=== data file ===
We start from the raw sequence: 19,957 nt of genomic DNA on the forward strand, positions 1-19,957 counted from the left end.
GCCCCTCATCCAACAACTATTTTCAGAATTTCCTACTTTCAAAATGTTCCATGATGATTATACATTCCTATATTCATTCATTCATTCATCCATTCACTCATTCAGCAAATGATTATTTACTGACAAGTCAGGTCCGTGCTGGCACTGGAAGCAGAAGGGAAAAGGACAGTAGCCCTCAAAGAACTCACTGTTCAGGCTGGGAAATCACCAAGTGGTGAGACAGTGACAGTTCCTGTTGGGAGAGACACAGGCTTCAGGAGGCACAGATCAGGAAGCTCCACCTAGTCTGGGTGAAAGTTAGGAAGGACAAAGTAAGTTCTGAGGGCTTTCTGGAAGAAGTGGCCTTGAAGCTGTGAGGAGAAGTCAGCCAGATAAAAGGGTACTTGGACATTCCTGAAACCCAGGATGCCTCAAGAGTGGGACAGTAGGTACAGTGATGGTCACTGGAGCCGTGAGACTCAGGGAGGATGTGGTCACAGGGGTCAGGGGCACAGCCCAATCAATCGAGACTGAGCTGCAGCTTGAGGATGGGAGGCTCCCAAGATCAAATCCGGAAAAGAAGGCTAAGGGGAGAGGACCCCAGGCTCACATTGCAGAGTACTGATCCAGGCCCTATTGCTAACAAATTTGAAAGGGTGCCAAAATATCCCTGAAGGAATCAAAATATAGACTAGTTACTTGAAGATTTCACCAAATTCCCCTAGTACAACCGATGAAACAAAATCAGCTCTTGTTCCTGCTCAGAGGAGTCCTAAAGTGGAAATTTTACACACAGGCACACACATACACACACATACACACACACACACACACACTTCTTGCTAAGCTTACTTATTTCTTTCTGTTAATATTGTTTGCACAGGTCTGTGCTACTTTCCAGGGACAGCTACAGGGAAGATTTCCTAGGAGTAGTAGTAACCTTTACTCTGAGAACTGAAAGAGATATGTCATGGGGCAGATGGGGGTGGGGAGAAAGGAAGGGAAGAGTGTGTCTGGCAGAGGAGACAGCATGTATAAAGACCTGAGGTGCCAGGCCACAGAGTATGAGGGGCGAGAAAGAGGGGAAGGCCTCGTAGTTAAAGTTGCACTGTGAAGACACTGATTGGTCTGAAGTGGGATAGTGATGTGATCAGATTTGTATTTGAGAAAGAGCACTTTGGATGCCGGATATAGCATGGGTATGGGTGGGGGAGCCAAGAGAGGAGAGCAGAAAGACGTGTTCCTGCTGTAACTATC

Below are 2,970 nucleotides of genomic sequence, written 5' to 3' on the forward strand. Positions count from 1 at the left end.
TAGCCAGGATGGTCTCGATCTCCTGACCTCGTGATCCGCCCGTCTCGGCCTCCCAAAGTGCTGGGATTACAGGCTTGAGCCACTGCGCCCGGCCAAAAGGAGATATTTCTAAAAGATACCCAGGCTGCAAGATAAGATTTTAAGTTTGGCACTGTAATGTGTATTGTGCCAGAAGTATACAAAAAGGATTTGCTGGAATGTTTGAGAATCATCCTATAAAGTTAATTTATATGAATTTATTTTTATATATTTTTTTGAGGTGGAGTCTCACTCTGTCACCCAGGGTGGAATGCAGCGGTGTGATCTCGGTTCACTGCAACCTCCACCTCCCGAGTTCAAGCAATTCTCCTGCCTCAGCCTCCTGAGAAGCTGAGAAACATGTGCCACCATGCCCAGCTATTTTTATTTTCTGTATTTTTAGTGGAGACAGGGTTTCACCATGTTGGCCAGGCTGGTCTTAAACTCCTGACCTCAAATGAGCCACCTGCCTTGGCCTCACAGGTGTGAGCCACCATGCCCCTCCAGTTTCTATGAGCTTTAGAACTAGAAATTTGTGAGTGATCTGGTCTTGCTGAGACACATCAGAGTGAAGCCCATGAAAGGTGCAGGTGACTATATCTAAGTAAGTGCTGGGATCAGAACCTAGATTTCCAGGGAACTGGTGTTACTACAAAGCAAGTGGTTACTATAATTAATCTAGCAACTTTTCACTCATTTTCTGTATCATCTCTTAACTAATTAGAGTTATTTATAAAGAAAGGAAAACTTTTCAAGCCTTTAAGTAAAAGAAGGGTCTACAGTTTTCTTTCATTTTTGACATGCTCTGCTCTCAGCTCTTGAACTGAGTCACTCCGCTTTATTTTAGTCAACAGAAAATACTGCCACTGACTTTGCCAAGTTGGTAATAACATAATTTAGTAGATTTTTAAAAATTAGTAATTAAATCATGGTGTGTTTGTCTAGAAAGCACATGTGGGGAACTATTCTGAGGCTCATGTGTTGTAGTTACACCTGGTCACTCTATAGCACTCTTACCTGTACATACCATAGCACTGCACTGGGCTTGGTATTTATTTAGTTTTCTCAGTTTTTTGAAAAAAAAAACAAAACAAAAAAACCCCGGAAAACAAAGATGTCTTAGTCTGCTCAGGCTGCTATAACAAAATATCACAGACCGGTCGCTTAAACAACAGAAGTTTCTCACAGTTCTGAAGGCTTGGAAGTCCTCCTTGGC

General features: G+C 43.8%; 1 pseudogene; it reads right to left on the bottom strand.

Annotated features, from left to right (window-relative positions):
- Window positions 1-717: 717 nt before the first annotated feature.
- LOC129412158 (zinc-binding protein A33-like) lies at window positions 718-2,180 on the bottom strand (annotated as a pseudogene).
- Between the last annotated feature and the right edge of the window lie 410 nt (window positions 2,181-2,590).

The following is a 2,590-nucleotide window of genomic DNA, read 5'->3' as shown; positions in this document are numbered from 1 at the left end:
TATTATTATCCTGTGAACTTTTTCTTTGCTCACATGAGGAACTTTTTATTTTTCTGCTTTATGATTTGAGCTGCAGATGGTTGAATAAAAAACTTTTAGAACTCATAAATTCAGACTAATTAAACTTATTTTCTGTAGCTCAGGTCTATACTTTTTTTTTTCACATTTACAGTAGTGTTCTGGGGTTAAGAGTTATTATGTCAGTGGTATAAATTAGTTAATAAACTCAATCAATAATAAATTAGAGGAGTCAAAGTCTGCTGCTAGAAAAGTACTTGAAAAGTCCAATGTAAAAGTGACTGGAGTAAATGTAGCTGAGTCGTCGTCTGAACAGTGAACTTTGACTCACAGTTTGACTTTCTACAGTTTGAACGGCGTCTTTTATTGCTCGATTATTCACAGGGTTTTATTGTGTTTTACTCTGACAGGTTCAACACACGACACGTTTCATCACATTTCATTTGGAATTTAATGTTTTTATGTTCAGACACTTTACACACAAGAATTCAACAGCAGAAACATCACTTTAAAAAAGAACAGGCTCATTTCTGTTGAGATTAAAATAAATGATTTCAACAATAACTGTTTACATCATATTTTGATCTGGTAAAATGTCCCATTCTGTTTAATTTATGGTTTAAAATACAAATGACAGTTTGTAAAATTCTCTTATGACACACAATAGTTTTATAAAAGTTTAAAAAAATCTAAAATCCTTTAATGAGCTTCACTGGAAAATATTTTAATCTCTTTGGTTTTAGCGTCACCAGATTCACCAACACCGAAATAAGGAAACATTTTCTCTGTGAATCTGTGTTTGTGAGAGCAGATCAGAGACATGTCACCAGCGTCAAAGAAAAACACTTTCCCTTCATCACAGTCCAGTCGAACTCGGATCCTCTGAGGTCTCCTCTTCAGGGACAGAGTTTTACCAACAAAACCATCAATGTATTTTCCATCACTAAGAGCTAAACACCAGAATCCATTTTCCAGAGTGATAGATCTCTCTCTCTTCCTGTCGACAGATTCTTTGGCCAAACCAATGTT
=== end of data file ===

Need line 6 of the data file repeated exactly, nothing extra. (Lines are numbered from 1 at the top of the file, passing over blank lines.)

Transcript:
Annotated features, from left to right (window-relative positions):